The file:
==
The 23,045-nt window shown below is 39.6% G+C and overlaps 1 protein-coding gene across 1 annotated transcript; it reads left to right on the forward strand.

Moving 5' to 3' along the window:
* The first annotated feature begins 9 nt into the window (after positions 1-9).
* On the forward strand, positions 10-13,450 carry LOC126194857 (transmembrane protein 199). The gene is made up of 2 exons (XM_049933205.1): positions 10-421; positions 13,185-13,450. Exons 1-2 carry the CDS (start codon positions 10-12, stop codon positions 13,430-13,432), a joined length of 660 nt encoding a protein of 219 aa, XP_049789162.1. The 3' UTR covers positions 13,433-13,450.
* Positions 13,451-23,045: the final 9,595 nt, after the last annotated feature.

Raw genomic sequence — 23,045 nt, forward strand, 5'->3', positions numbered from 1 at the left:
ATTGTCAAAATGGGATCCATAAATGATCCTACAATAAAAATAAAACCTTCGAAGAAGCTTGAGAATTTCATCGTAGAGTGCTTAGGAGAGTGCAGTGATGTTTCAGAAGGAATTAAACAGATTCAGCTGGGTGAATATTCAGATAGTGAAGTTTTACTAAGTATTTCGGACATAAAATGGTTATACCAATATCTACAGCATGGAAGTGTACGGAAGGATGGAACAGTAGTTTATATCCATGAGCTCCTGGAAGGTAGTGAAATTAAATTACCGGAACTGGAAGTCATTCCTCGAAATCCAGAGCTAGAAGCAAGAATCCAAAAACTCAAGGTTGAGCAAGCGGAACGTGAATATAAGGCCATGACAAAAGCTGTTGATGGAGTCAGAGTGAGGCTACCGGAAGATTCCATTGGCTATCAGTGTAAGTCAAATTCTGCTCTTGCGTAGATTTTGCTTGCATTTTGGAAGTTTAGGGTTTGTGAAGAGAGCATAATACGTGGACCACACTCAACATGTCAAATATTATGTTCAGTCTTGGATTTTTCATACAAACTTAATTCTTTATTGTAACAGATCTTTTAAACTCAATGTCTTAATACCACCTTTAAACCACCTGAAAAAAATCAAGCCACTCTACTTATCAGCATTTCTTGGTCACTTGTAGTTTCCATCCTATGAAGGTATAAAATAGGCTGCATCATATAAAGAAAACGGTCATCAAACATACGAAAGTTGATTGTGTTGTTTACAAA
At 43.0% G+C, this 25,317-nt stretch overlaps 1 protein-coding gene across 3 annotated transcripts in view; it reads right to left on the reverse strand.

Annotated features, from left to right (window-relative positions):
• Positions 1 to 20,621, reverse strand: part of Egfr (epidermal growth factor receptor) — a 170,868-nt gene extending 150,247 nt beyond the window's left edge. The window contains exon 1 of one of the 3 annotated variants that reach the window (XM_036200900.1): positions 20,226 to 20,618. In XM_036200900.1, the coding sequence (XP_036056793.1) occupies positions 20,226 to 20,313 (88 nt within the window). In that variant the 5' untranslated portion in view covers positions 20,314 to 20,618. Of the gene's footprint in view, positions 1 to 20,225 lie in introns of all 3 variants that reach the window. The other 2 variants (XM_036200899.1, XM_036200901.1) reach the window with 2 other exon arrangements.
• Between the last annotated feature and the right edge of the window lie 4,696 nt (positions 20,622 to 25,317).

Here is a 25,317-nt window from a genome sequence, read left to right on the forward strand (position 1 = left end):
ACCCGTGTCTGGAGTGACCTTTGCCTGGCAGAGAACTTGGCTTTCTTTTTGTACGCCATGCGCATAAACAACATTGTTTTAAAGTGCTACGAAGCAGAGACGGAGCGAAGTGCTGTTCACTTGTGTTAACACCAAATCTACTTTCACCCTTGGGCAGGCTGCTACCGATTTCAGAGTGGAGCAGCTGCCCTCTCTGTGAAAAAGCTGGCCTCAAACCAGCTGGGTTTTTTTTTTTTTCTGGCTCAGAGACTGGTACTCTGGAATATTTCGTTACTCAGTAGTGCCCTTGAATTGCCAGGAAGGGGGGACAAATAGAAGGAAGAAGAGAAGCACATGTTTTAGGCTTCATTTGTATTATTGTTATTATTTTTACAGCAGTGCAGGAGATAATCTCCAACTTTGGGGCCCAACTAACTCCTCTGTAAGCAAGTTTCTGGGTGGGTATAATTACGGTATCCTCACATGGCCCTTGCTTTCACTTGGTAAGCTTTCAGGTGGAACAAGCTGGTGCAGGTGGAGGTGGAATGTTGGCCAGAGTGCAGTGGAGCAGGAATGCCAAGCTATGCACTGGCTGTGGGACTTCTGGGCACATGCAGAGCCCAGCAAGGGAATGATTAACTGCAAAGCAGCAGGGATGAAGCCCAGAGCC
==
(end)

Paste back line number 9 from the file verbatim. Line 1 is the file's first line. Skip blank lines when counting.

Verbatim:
Annotated features, from left to right (window-relative positions):